Educators in public schools were the strongest supporters of these investments.

    To improve the health and wellbeing of students, the top investment priorities of public school educators were additional school counsellors and psychologists (70.3%) and better access to allied health professionals, such as speech pathologists and occupational therapists (60.4%).


    Parents and guardians want support for students falling behind

    Across the nation almost 8,500 parents and guardians completed the survey.

    A majority (54.5%) nominated small group or individual tutoring as the best investment to help their child learn and reach their potential.

    Less than half of those with a child in a public school said this support was currently available.

    The need for more teachers was also nominated by almost half the parents and guardians with a child in a public school.

    To support learning and student wellbeing, the top three priorities for parents and guardians were: professional development for teachers and staff (86.2%), programs that support student engagement and belonging (86%) and more school counsellers, psychologists or mental health support officers (78.3%).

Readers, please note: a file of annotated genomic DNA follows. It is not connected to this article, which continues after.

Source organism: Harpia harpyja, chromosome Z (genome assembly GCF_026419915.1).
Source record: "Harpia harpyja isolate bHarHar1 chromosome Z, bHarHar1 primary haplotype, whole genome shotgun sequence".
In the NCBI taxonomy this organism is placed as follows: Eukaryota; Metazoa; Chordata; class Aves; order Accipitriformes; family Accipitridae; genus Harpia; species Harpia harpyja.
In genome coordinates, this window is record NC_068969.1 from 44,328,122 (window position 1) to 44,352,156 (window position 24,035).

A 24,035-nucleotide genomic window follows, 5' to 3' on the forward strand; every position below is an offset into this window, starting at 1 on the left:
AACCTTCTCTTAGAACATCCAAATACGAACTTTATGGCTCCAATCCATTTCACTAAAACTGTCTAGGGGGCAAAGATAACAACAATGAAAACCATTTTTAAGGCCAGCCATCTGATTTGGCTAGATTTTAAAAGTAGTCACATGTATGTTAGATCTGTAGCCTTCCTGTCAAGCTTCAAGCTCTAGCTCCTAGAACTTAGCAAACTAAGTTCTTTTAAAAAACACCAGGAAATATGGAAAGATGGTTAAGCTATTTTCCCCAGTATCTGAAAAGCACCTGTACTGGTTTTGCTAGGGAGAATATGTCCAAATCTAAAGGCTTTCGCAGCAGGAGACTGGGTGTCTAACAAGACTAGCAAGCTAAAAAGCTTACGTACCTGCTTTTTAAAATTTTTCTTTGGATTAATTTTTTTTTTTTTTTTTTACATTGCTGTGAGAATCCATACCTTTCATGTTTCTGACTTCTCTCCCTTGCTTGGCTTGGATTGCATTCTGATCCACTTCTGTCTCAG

Students need one on one support

    A majority of students who participated in the survey were enrolled in public schools (1,755 out of 2,790).

    The top investment priority for all students was ensuring schools were able to respond to their individual needs (40.9%), followed by reducing disruptions from other students (40.3%), upgrades to learning spaces, technology or in-class resources (35.7%) and tutoring with a small group of other students (30.2%).

    To support their health and wellbeing, students nominated the best investments as activity clubs (17.5%), more school counsellors and mental health support professionals (15.4%) and sports clubs (15.3%).


    Taking action

    The survey findings will inform the final report of the expert panel due to be delivered to the Federal Government by October 31 this year. Negotiations with state and territory governments are due to commence shortly after.

    Learn more about why the politicians must deliver full funding of public schools by 2028.

    You can also sign up to show your support.

    Read more
  • Children in the Northern Territory deserve better

    Delivering a high quality education to every child in the Northern Territory is a unique challenge.

    Public schools are spread across a vast and sparsely populated territory. Over 70% are located in remote and very remote areas and 27% had less than 50 students enrolled in 2021.

    Student needs in NT public schools are higher and more complex than in any other state or territory.

    Half of all students are from a language background other than English and just under half are from the lowest quartile of socio-educational advantage. Thirty per cent of all students in the NT have a disability.

    Aboriginal and Torres Strait Islander students make up 44% of public school enrolments, compared to 6.3% of all enrolments in Australian schools.

    Despite these challenges, NT public schools receive a smaller proportion of the funding they require than public or private schools in any other state or territory.